Posted in A to Z Blog Challenge 2018

H is for Australian Children’s Poet and Blogger Jackie Hosking, #AtoZChallenge #ZtoA

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Jackie Hosking

Jackie Hosking’s most favourite thing to do is write in rhyme and meter. Her second most favourite thing to do is walk amongst the Australian Bush. Her third most favourite thing to do is to combine the two. She also likes to copy other poets as she’s done in her picture book, The Croc and the Platypus, illustrated by Marjorie Crosby-Fairall. (Only available in Australia or New Zealand, I’m afraid!) If you read it very carefully you’ll likely hear echoes of Edward Lear’s The Owl and the Pussycat. Jackie’s website is here.

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Here is one of Jackie’s poems:

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Wherever

 

Here she comes

whisper the trees

boughs sway heavy

with gossiping leaves

 

Where will she go?

murmur the breezes

 

However, whenever

wherever she pleases

 

Here she comes

whispers the sea

droplets colliding

with gossipy glee

 

Where will she go?

murmurs the sand

 

However, whenever

wherever she can

 

Here she comes

whispers the river

gossip like ripples

disperse with a quiver

 

Where will she go?

murmur the reeds

 

However, whenever

wherever she needs.

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© Jackie Hosking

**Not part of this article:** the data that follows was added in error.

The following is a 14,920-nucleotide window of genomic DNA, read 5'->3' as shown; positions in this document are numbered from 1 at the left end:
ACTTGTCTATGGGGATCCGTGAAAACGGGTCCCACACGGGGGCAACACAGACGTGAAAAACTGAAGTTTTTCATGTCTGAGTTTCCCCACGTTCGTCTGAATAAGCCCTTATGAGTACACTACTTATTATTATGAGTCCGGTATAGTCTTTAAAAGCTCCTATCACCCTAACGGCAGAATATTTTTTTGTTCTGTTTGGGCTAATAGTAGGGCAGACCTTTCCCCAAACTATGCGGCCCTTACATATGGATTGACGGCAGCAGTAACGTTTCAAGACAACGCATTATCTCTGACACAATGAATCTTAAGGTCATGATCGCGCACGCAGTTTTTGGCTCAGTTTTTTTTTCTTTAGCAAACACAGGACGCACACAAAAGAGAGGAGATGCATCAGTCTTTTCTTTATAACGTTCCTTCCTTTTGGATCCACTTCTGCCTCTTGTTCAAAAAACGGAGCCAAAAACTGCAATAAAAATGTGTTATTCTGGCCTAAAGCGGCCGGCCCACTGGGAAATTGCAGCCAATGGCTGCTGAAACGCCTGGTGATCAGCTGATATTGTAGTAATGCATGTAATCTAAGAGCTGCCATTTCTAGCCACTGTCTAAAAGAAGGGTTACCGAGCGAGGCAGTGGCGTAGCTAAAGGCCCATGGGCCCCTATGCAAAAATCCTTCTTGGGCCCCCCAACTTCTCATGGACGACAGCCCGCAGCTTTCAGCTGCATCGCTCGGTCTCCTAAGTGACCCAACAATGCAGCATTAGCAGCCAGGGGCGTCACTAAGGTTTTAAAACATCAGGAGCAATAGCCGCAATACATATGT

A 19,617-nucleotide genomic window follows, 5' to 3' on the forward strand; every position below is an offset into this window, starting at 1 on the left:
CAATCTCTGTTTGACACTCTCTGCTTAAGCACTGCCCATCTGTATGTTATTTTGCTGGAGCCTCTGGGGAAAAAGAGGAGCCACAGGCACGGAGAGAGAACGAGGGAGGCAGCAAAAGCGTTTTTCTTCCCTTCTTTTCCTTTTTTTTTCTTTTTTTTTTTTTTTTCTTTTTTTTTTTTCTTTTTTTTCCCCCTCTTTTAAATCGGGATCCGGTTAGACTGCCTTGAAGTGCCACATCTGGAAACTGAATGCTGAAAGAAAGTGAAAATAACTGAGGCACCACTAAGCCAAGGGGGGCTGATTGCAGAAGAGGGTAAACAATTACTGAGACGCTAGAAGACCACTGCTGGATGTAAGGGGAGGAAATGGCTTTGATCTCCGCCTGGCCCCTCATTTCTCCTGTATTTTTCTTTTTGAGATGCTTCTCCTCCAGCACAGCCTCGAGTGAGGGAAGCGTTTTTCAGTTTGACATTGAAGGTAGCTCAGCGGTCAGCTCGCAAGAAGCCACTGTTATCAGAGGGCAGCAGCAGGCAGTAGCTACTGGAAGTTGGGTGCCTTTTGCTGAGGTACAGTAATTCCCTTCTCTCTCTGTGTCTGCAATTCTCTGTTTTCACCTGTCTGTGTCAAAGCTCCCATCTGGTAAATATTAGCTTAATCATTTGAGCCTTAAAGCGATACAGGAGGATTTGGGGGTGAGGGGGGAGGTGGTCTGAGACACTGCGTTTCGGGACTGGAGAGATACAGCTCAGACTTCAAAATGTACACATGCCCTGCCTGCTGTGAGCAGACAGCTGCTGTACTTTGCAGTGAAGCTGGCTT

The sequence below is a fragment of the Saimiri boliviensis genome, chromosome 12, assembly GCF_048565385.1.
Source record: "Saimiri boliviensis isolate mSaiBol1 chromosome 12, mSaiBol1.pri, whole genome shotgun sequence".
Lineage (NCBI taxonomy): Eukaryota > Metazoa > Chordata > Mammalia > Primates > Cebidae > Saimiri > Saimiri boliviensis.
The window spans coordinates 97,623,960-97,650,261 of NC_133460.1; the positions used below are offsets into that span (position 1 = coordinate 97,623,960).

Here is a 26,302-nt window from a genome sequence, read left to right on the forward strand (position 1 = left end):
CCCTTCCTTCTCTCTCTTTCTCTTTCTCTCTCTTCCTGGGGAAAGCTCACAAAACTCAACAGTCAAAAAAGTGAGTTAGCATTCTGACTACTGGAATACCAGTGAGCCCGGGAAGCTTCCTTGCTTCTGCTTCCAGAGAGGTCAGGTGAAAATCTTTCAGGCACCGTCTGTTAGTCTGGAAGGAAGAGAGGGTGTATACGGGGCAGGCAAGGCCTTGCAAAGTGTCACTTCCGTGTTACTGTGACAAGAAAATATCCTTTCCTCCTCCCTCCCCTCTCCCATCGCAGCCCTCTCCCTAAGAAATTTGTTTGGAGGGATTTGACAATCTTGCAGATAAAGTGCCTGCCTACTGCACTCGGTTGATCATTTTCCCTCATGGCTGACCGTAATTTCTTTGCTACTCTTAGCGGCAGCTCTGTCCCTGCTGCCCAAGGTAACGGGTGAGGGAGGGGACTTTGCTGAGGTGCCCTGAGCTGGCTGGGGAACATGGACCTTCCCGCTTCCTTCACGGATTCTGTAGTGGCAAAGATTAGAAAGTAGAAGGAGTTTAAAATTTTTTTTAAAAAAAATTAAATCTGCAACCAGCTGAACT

Click on the title of the post if you are on the home page to be taken to the post’s page where you will be able to comment! Thank you!

You can hear more about children’s poets and poetry, if you follow The Children’s Poetry Summit, @kidspoetsummit on Twitter

Posted in A to Z Blog Challenge 2018

H is for Australian Children’s Poet Steven Herrick, #AtoZChallenge #ZtoA

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Steven Herrick

Steven Herrick is the author of twenty-four books for children and young adults. His books have twice won the NSW Premier’s Literary Awards and have been shortlisted for the CBCA Book of the Year Awards on eight occasions. He is widely recognised as a pioneer of the verse-novel genre for young adults. He is also the author of six travel books. He spends nine months of the year visiting schools in Australia and three months on his bicycle somewhere in Europe.

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Here is one of his poems – I think every children’s poet has experienced this!:

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the poetry visitor

 

Yesterday

a poet came to our school

and read lots of his poems.

Some were funny,

some sad,

some even made Ms Stevrakis laugh,

especially the one about kissing.

At the end, Ms Stevrakis suggested

we ask the poet questions about his poetry.

After a long silence,

Rachel asked, ‘How much money do you make?’

Matthew asked, ‘Where do you live?’

Sarah asked, ‘How old are you?’

Tran asked, ‘Can you speak Vietnamese?’

Sam asked, ‘How come you’ve got a bald head?’

and Peter asked, ‘Can I go to the toilet please?’

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© Steven Herrick (First published in ‘Untangling Spaghetti’ – published by University of Queensland Press.)

Click on the title of the post if you are on the home page to be taken to the post’s page where you will be able to comment. Thank you!

You can hear more about children’s poets and poetry, if you follow The Children’s Poetry Summit, @kidspoetsummit on Twitter